Of all that has been said about Lucknow, this line has always been a puzzle: If Uttar Pradesh is the country’s pivot to power in Delhi, then this former seat of Awadhi nawabs is the cushion for a soft landing. It makes this charming old constituency sound like a hedge against the risk of losses, if not a consolation prize in a game of pass-the-parcel.

Famous for sending former prime minister Atal Bihari Vajpayee to Parliament, Lucknow is still considered a “safe seat" of the ruling Bharatiya Janata Party (BJP), which turned it over five years ago to home minister Rajnath Singh, who won it by scoring over half a million votes—more than rival candidates from the Congress, Bahujan Samaj Party (BSP), Samajwadi Party (SP) and the Aam Aadmi Party (AAP) combined. Singh now seems sold on a national security bounce to see off his contenders. Few would give either Acharya Pramod Krishnam of the Congress or Poonam Sinha of the SP half a chance of pulling off an upset this year.

In an election rally here on Sunday, a week before ballot booths were to be thrown open on 6 May, Singh’s gravelly voice was in rant mode against terror in general and Kashmir’s “special" status in particular. The final authority on all matters of public safety, though, it had to be assumed, would rest with the object of people’s awe across town: Narendra Modi. Indeed, few had anything but loud praise for the Prime Minister as India’s defender-in-chief.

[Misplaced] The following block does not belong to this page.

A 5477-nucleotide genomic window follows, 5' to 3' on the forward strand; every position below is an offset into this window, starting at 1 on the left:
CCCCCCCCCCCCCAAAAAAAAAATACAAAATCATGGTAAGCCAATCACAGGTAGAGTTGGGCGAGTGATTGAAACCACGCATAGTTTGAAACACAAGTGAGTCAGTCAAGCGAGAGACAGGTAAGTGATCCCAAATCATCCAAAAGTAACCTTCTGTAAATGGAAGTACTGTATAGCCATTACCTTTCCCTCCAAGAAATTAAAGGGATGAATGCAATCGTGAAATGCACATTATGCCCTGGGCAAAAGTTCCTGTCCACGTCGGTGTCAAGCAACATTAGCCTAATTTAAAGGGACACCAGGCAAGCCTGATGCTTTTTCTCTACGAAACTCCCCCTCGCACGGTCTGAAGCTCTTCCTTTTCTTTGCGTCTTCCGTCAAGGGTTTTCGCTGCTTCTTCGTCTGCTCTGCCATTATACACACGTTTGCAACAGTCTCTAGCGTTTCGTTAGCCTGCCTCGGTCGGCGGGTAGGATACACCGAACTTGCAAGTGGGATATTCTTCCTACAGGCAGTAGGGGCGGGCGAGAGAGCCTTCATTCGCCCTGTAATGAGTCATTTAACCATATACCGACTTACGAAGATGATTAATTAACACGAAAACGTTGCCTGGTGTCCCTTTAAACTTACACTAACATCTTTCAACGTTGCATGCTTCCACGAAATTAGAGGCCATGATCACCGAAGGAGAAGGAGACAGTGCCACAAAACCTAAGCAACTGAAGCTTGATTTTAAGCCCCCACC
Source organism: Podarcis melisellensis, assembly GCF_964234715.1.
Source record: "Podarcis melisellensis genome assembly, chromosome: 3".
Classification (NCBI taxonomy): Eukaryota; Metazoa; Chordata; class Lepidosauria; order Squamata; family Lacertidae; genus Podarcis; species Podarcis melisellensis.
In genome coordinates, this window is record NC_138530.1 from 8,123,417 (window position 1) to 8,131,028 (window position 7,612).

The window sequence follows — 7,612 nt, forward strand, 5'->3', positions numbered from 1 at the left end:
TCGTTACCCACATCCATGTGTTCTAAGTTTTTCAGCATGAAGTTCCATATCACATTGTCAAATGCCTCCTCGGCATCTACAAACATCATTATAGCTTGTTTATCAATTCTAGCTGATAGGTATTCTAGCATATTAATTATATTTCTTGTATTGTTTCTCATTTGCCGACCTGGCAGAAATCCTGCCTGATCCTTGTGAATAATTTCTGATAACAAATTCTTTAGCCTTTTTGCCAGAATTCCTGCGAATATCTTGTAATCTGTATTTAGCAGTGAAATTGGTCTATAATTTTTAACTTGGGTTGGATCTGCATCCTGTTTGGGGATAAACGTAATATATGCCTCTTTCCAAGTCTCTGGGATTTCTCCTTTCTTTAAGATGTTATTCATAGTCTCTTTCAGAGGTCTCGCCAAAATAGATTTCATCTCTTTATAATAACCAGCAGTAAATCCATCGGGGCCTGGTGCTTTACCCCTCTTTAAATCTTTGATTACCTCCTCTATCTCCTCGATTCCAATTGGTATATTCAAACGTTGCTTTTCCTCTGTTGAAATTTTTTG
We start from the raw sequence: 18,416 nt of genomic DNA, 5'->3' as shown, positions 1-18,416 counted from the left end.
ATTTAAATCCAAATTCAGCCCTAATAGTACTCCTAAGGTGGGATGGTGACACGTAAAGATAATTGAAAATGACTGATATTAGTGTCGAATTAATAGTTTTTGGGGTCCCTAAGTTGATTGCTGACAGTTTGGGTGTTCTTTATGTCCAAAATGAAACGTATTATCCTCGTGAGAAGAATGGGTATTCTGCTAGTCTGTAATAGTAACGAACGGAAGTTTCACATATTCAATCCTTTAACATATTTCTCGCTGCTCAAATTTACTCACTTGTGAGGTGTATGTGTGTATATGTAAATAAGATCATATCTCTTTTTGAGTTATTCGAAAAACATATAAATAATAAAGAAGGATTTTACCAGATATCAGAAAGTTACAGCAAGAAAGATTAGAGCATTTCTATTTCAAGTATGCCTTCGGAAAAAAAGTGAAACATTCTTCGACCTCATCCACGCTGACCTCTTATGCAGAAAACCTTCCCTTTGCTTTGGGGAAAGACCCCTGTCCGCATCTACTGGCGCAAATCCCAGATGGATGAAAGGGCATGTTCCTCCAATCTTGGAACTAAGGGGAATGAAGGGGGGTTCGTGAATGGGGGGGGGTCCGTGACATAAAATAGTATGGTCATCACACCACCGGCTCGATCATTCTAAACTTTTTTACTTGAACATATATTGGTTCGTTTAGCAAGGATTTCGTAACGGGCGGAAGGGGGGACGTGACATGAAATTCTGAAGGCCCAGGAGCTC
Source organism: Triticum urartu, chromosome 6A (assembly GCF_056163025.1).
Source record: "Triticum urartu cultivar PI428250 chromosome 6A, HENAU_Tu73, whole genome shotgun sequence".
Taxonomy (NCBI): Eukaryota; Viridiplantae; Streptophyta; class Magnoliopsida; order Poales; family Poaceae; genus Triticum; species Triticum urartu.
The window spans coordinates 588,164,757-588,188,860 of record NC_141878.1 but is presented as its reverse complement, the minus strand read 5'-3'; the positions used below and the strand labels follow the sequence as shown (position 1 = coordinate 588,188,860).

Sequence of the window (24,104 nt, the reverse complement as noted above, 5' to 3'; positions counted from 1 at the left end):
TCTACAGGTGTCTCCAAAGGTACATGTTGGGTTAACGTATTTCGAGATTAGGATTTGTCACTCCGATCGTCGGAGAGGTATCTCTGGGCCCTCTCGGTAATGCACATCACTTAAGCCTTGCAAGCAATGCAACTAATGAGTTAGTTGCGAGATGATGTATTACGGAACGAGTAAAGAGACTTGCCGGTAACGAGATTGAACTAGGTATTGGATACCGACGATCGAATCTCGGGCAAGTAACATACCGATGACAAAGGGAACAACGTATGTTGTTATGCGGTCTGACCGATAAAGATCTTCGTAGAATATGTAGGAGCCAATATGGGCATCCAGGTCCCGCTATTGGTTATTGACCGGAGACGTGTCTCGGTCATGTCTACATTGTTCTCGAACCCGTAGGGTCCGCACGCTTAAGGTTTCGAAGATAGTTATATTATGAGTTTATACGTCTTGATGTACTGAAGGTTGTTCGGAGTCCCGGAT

Whether the BJP’s micro-strategist Amit Shah actually needed to waste any time working out the math of identities and affiliations was unclear. Why would the party even bother putting the Amit Shah playbook into play here? The opposition had a two-way split anyway. In 2017, the BJP had managed to cleave Yadavs apart from worse-off other backward classes (OBCs) in the SP’s vote base, Jatavs apart from other Scheduled Castes (SCs) in the BSP’s, and Sunnis apart from Shias (who Vajpayee wooed) among Muslims. And if this wasn’t enough, the BJP had other aspects of its majoritarian brand of nationalism to rely on. Easy going, then.

It’s Rajnath Singh versus Poonam Sinha in Lucknow
It’s Rajnath Singh versus Poonam Sinha in Lucknow

Yet, it’s hard to escape the odd whisper in favour of the SP-BSP alliance forged last year with the explicit aim of ending the BJP’s dominance of Uttar Pradesh. Were a large number of BJP seats at threat? Speaking to Mint, Rajiva Sharan, a professor of political science at the University of Lucknow, declared himself “very sceptical" about that. “My view is that SP’s Akhilesh (Yadav) and BSP’s Mayawati coming together is fine," he said, “but if they think their voters will vote as they instruct them (for each other’s candidates), I don’t think it’s going to work out the way they expect."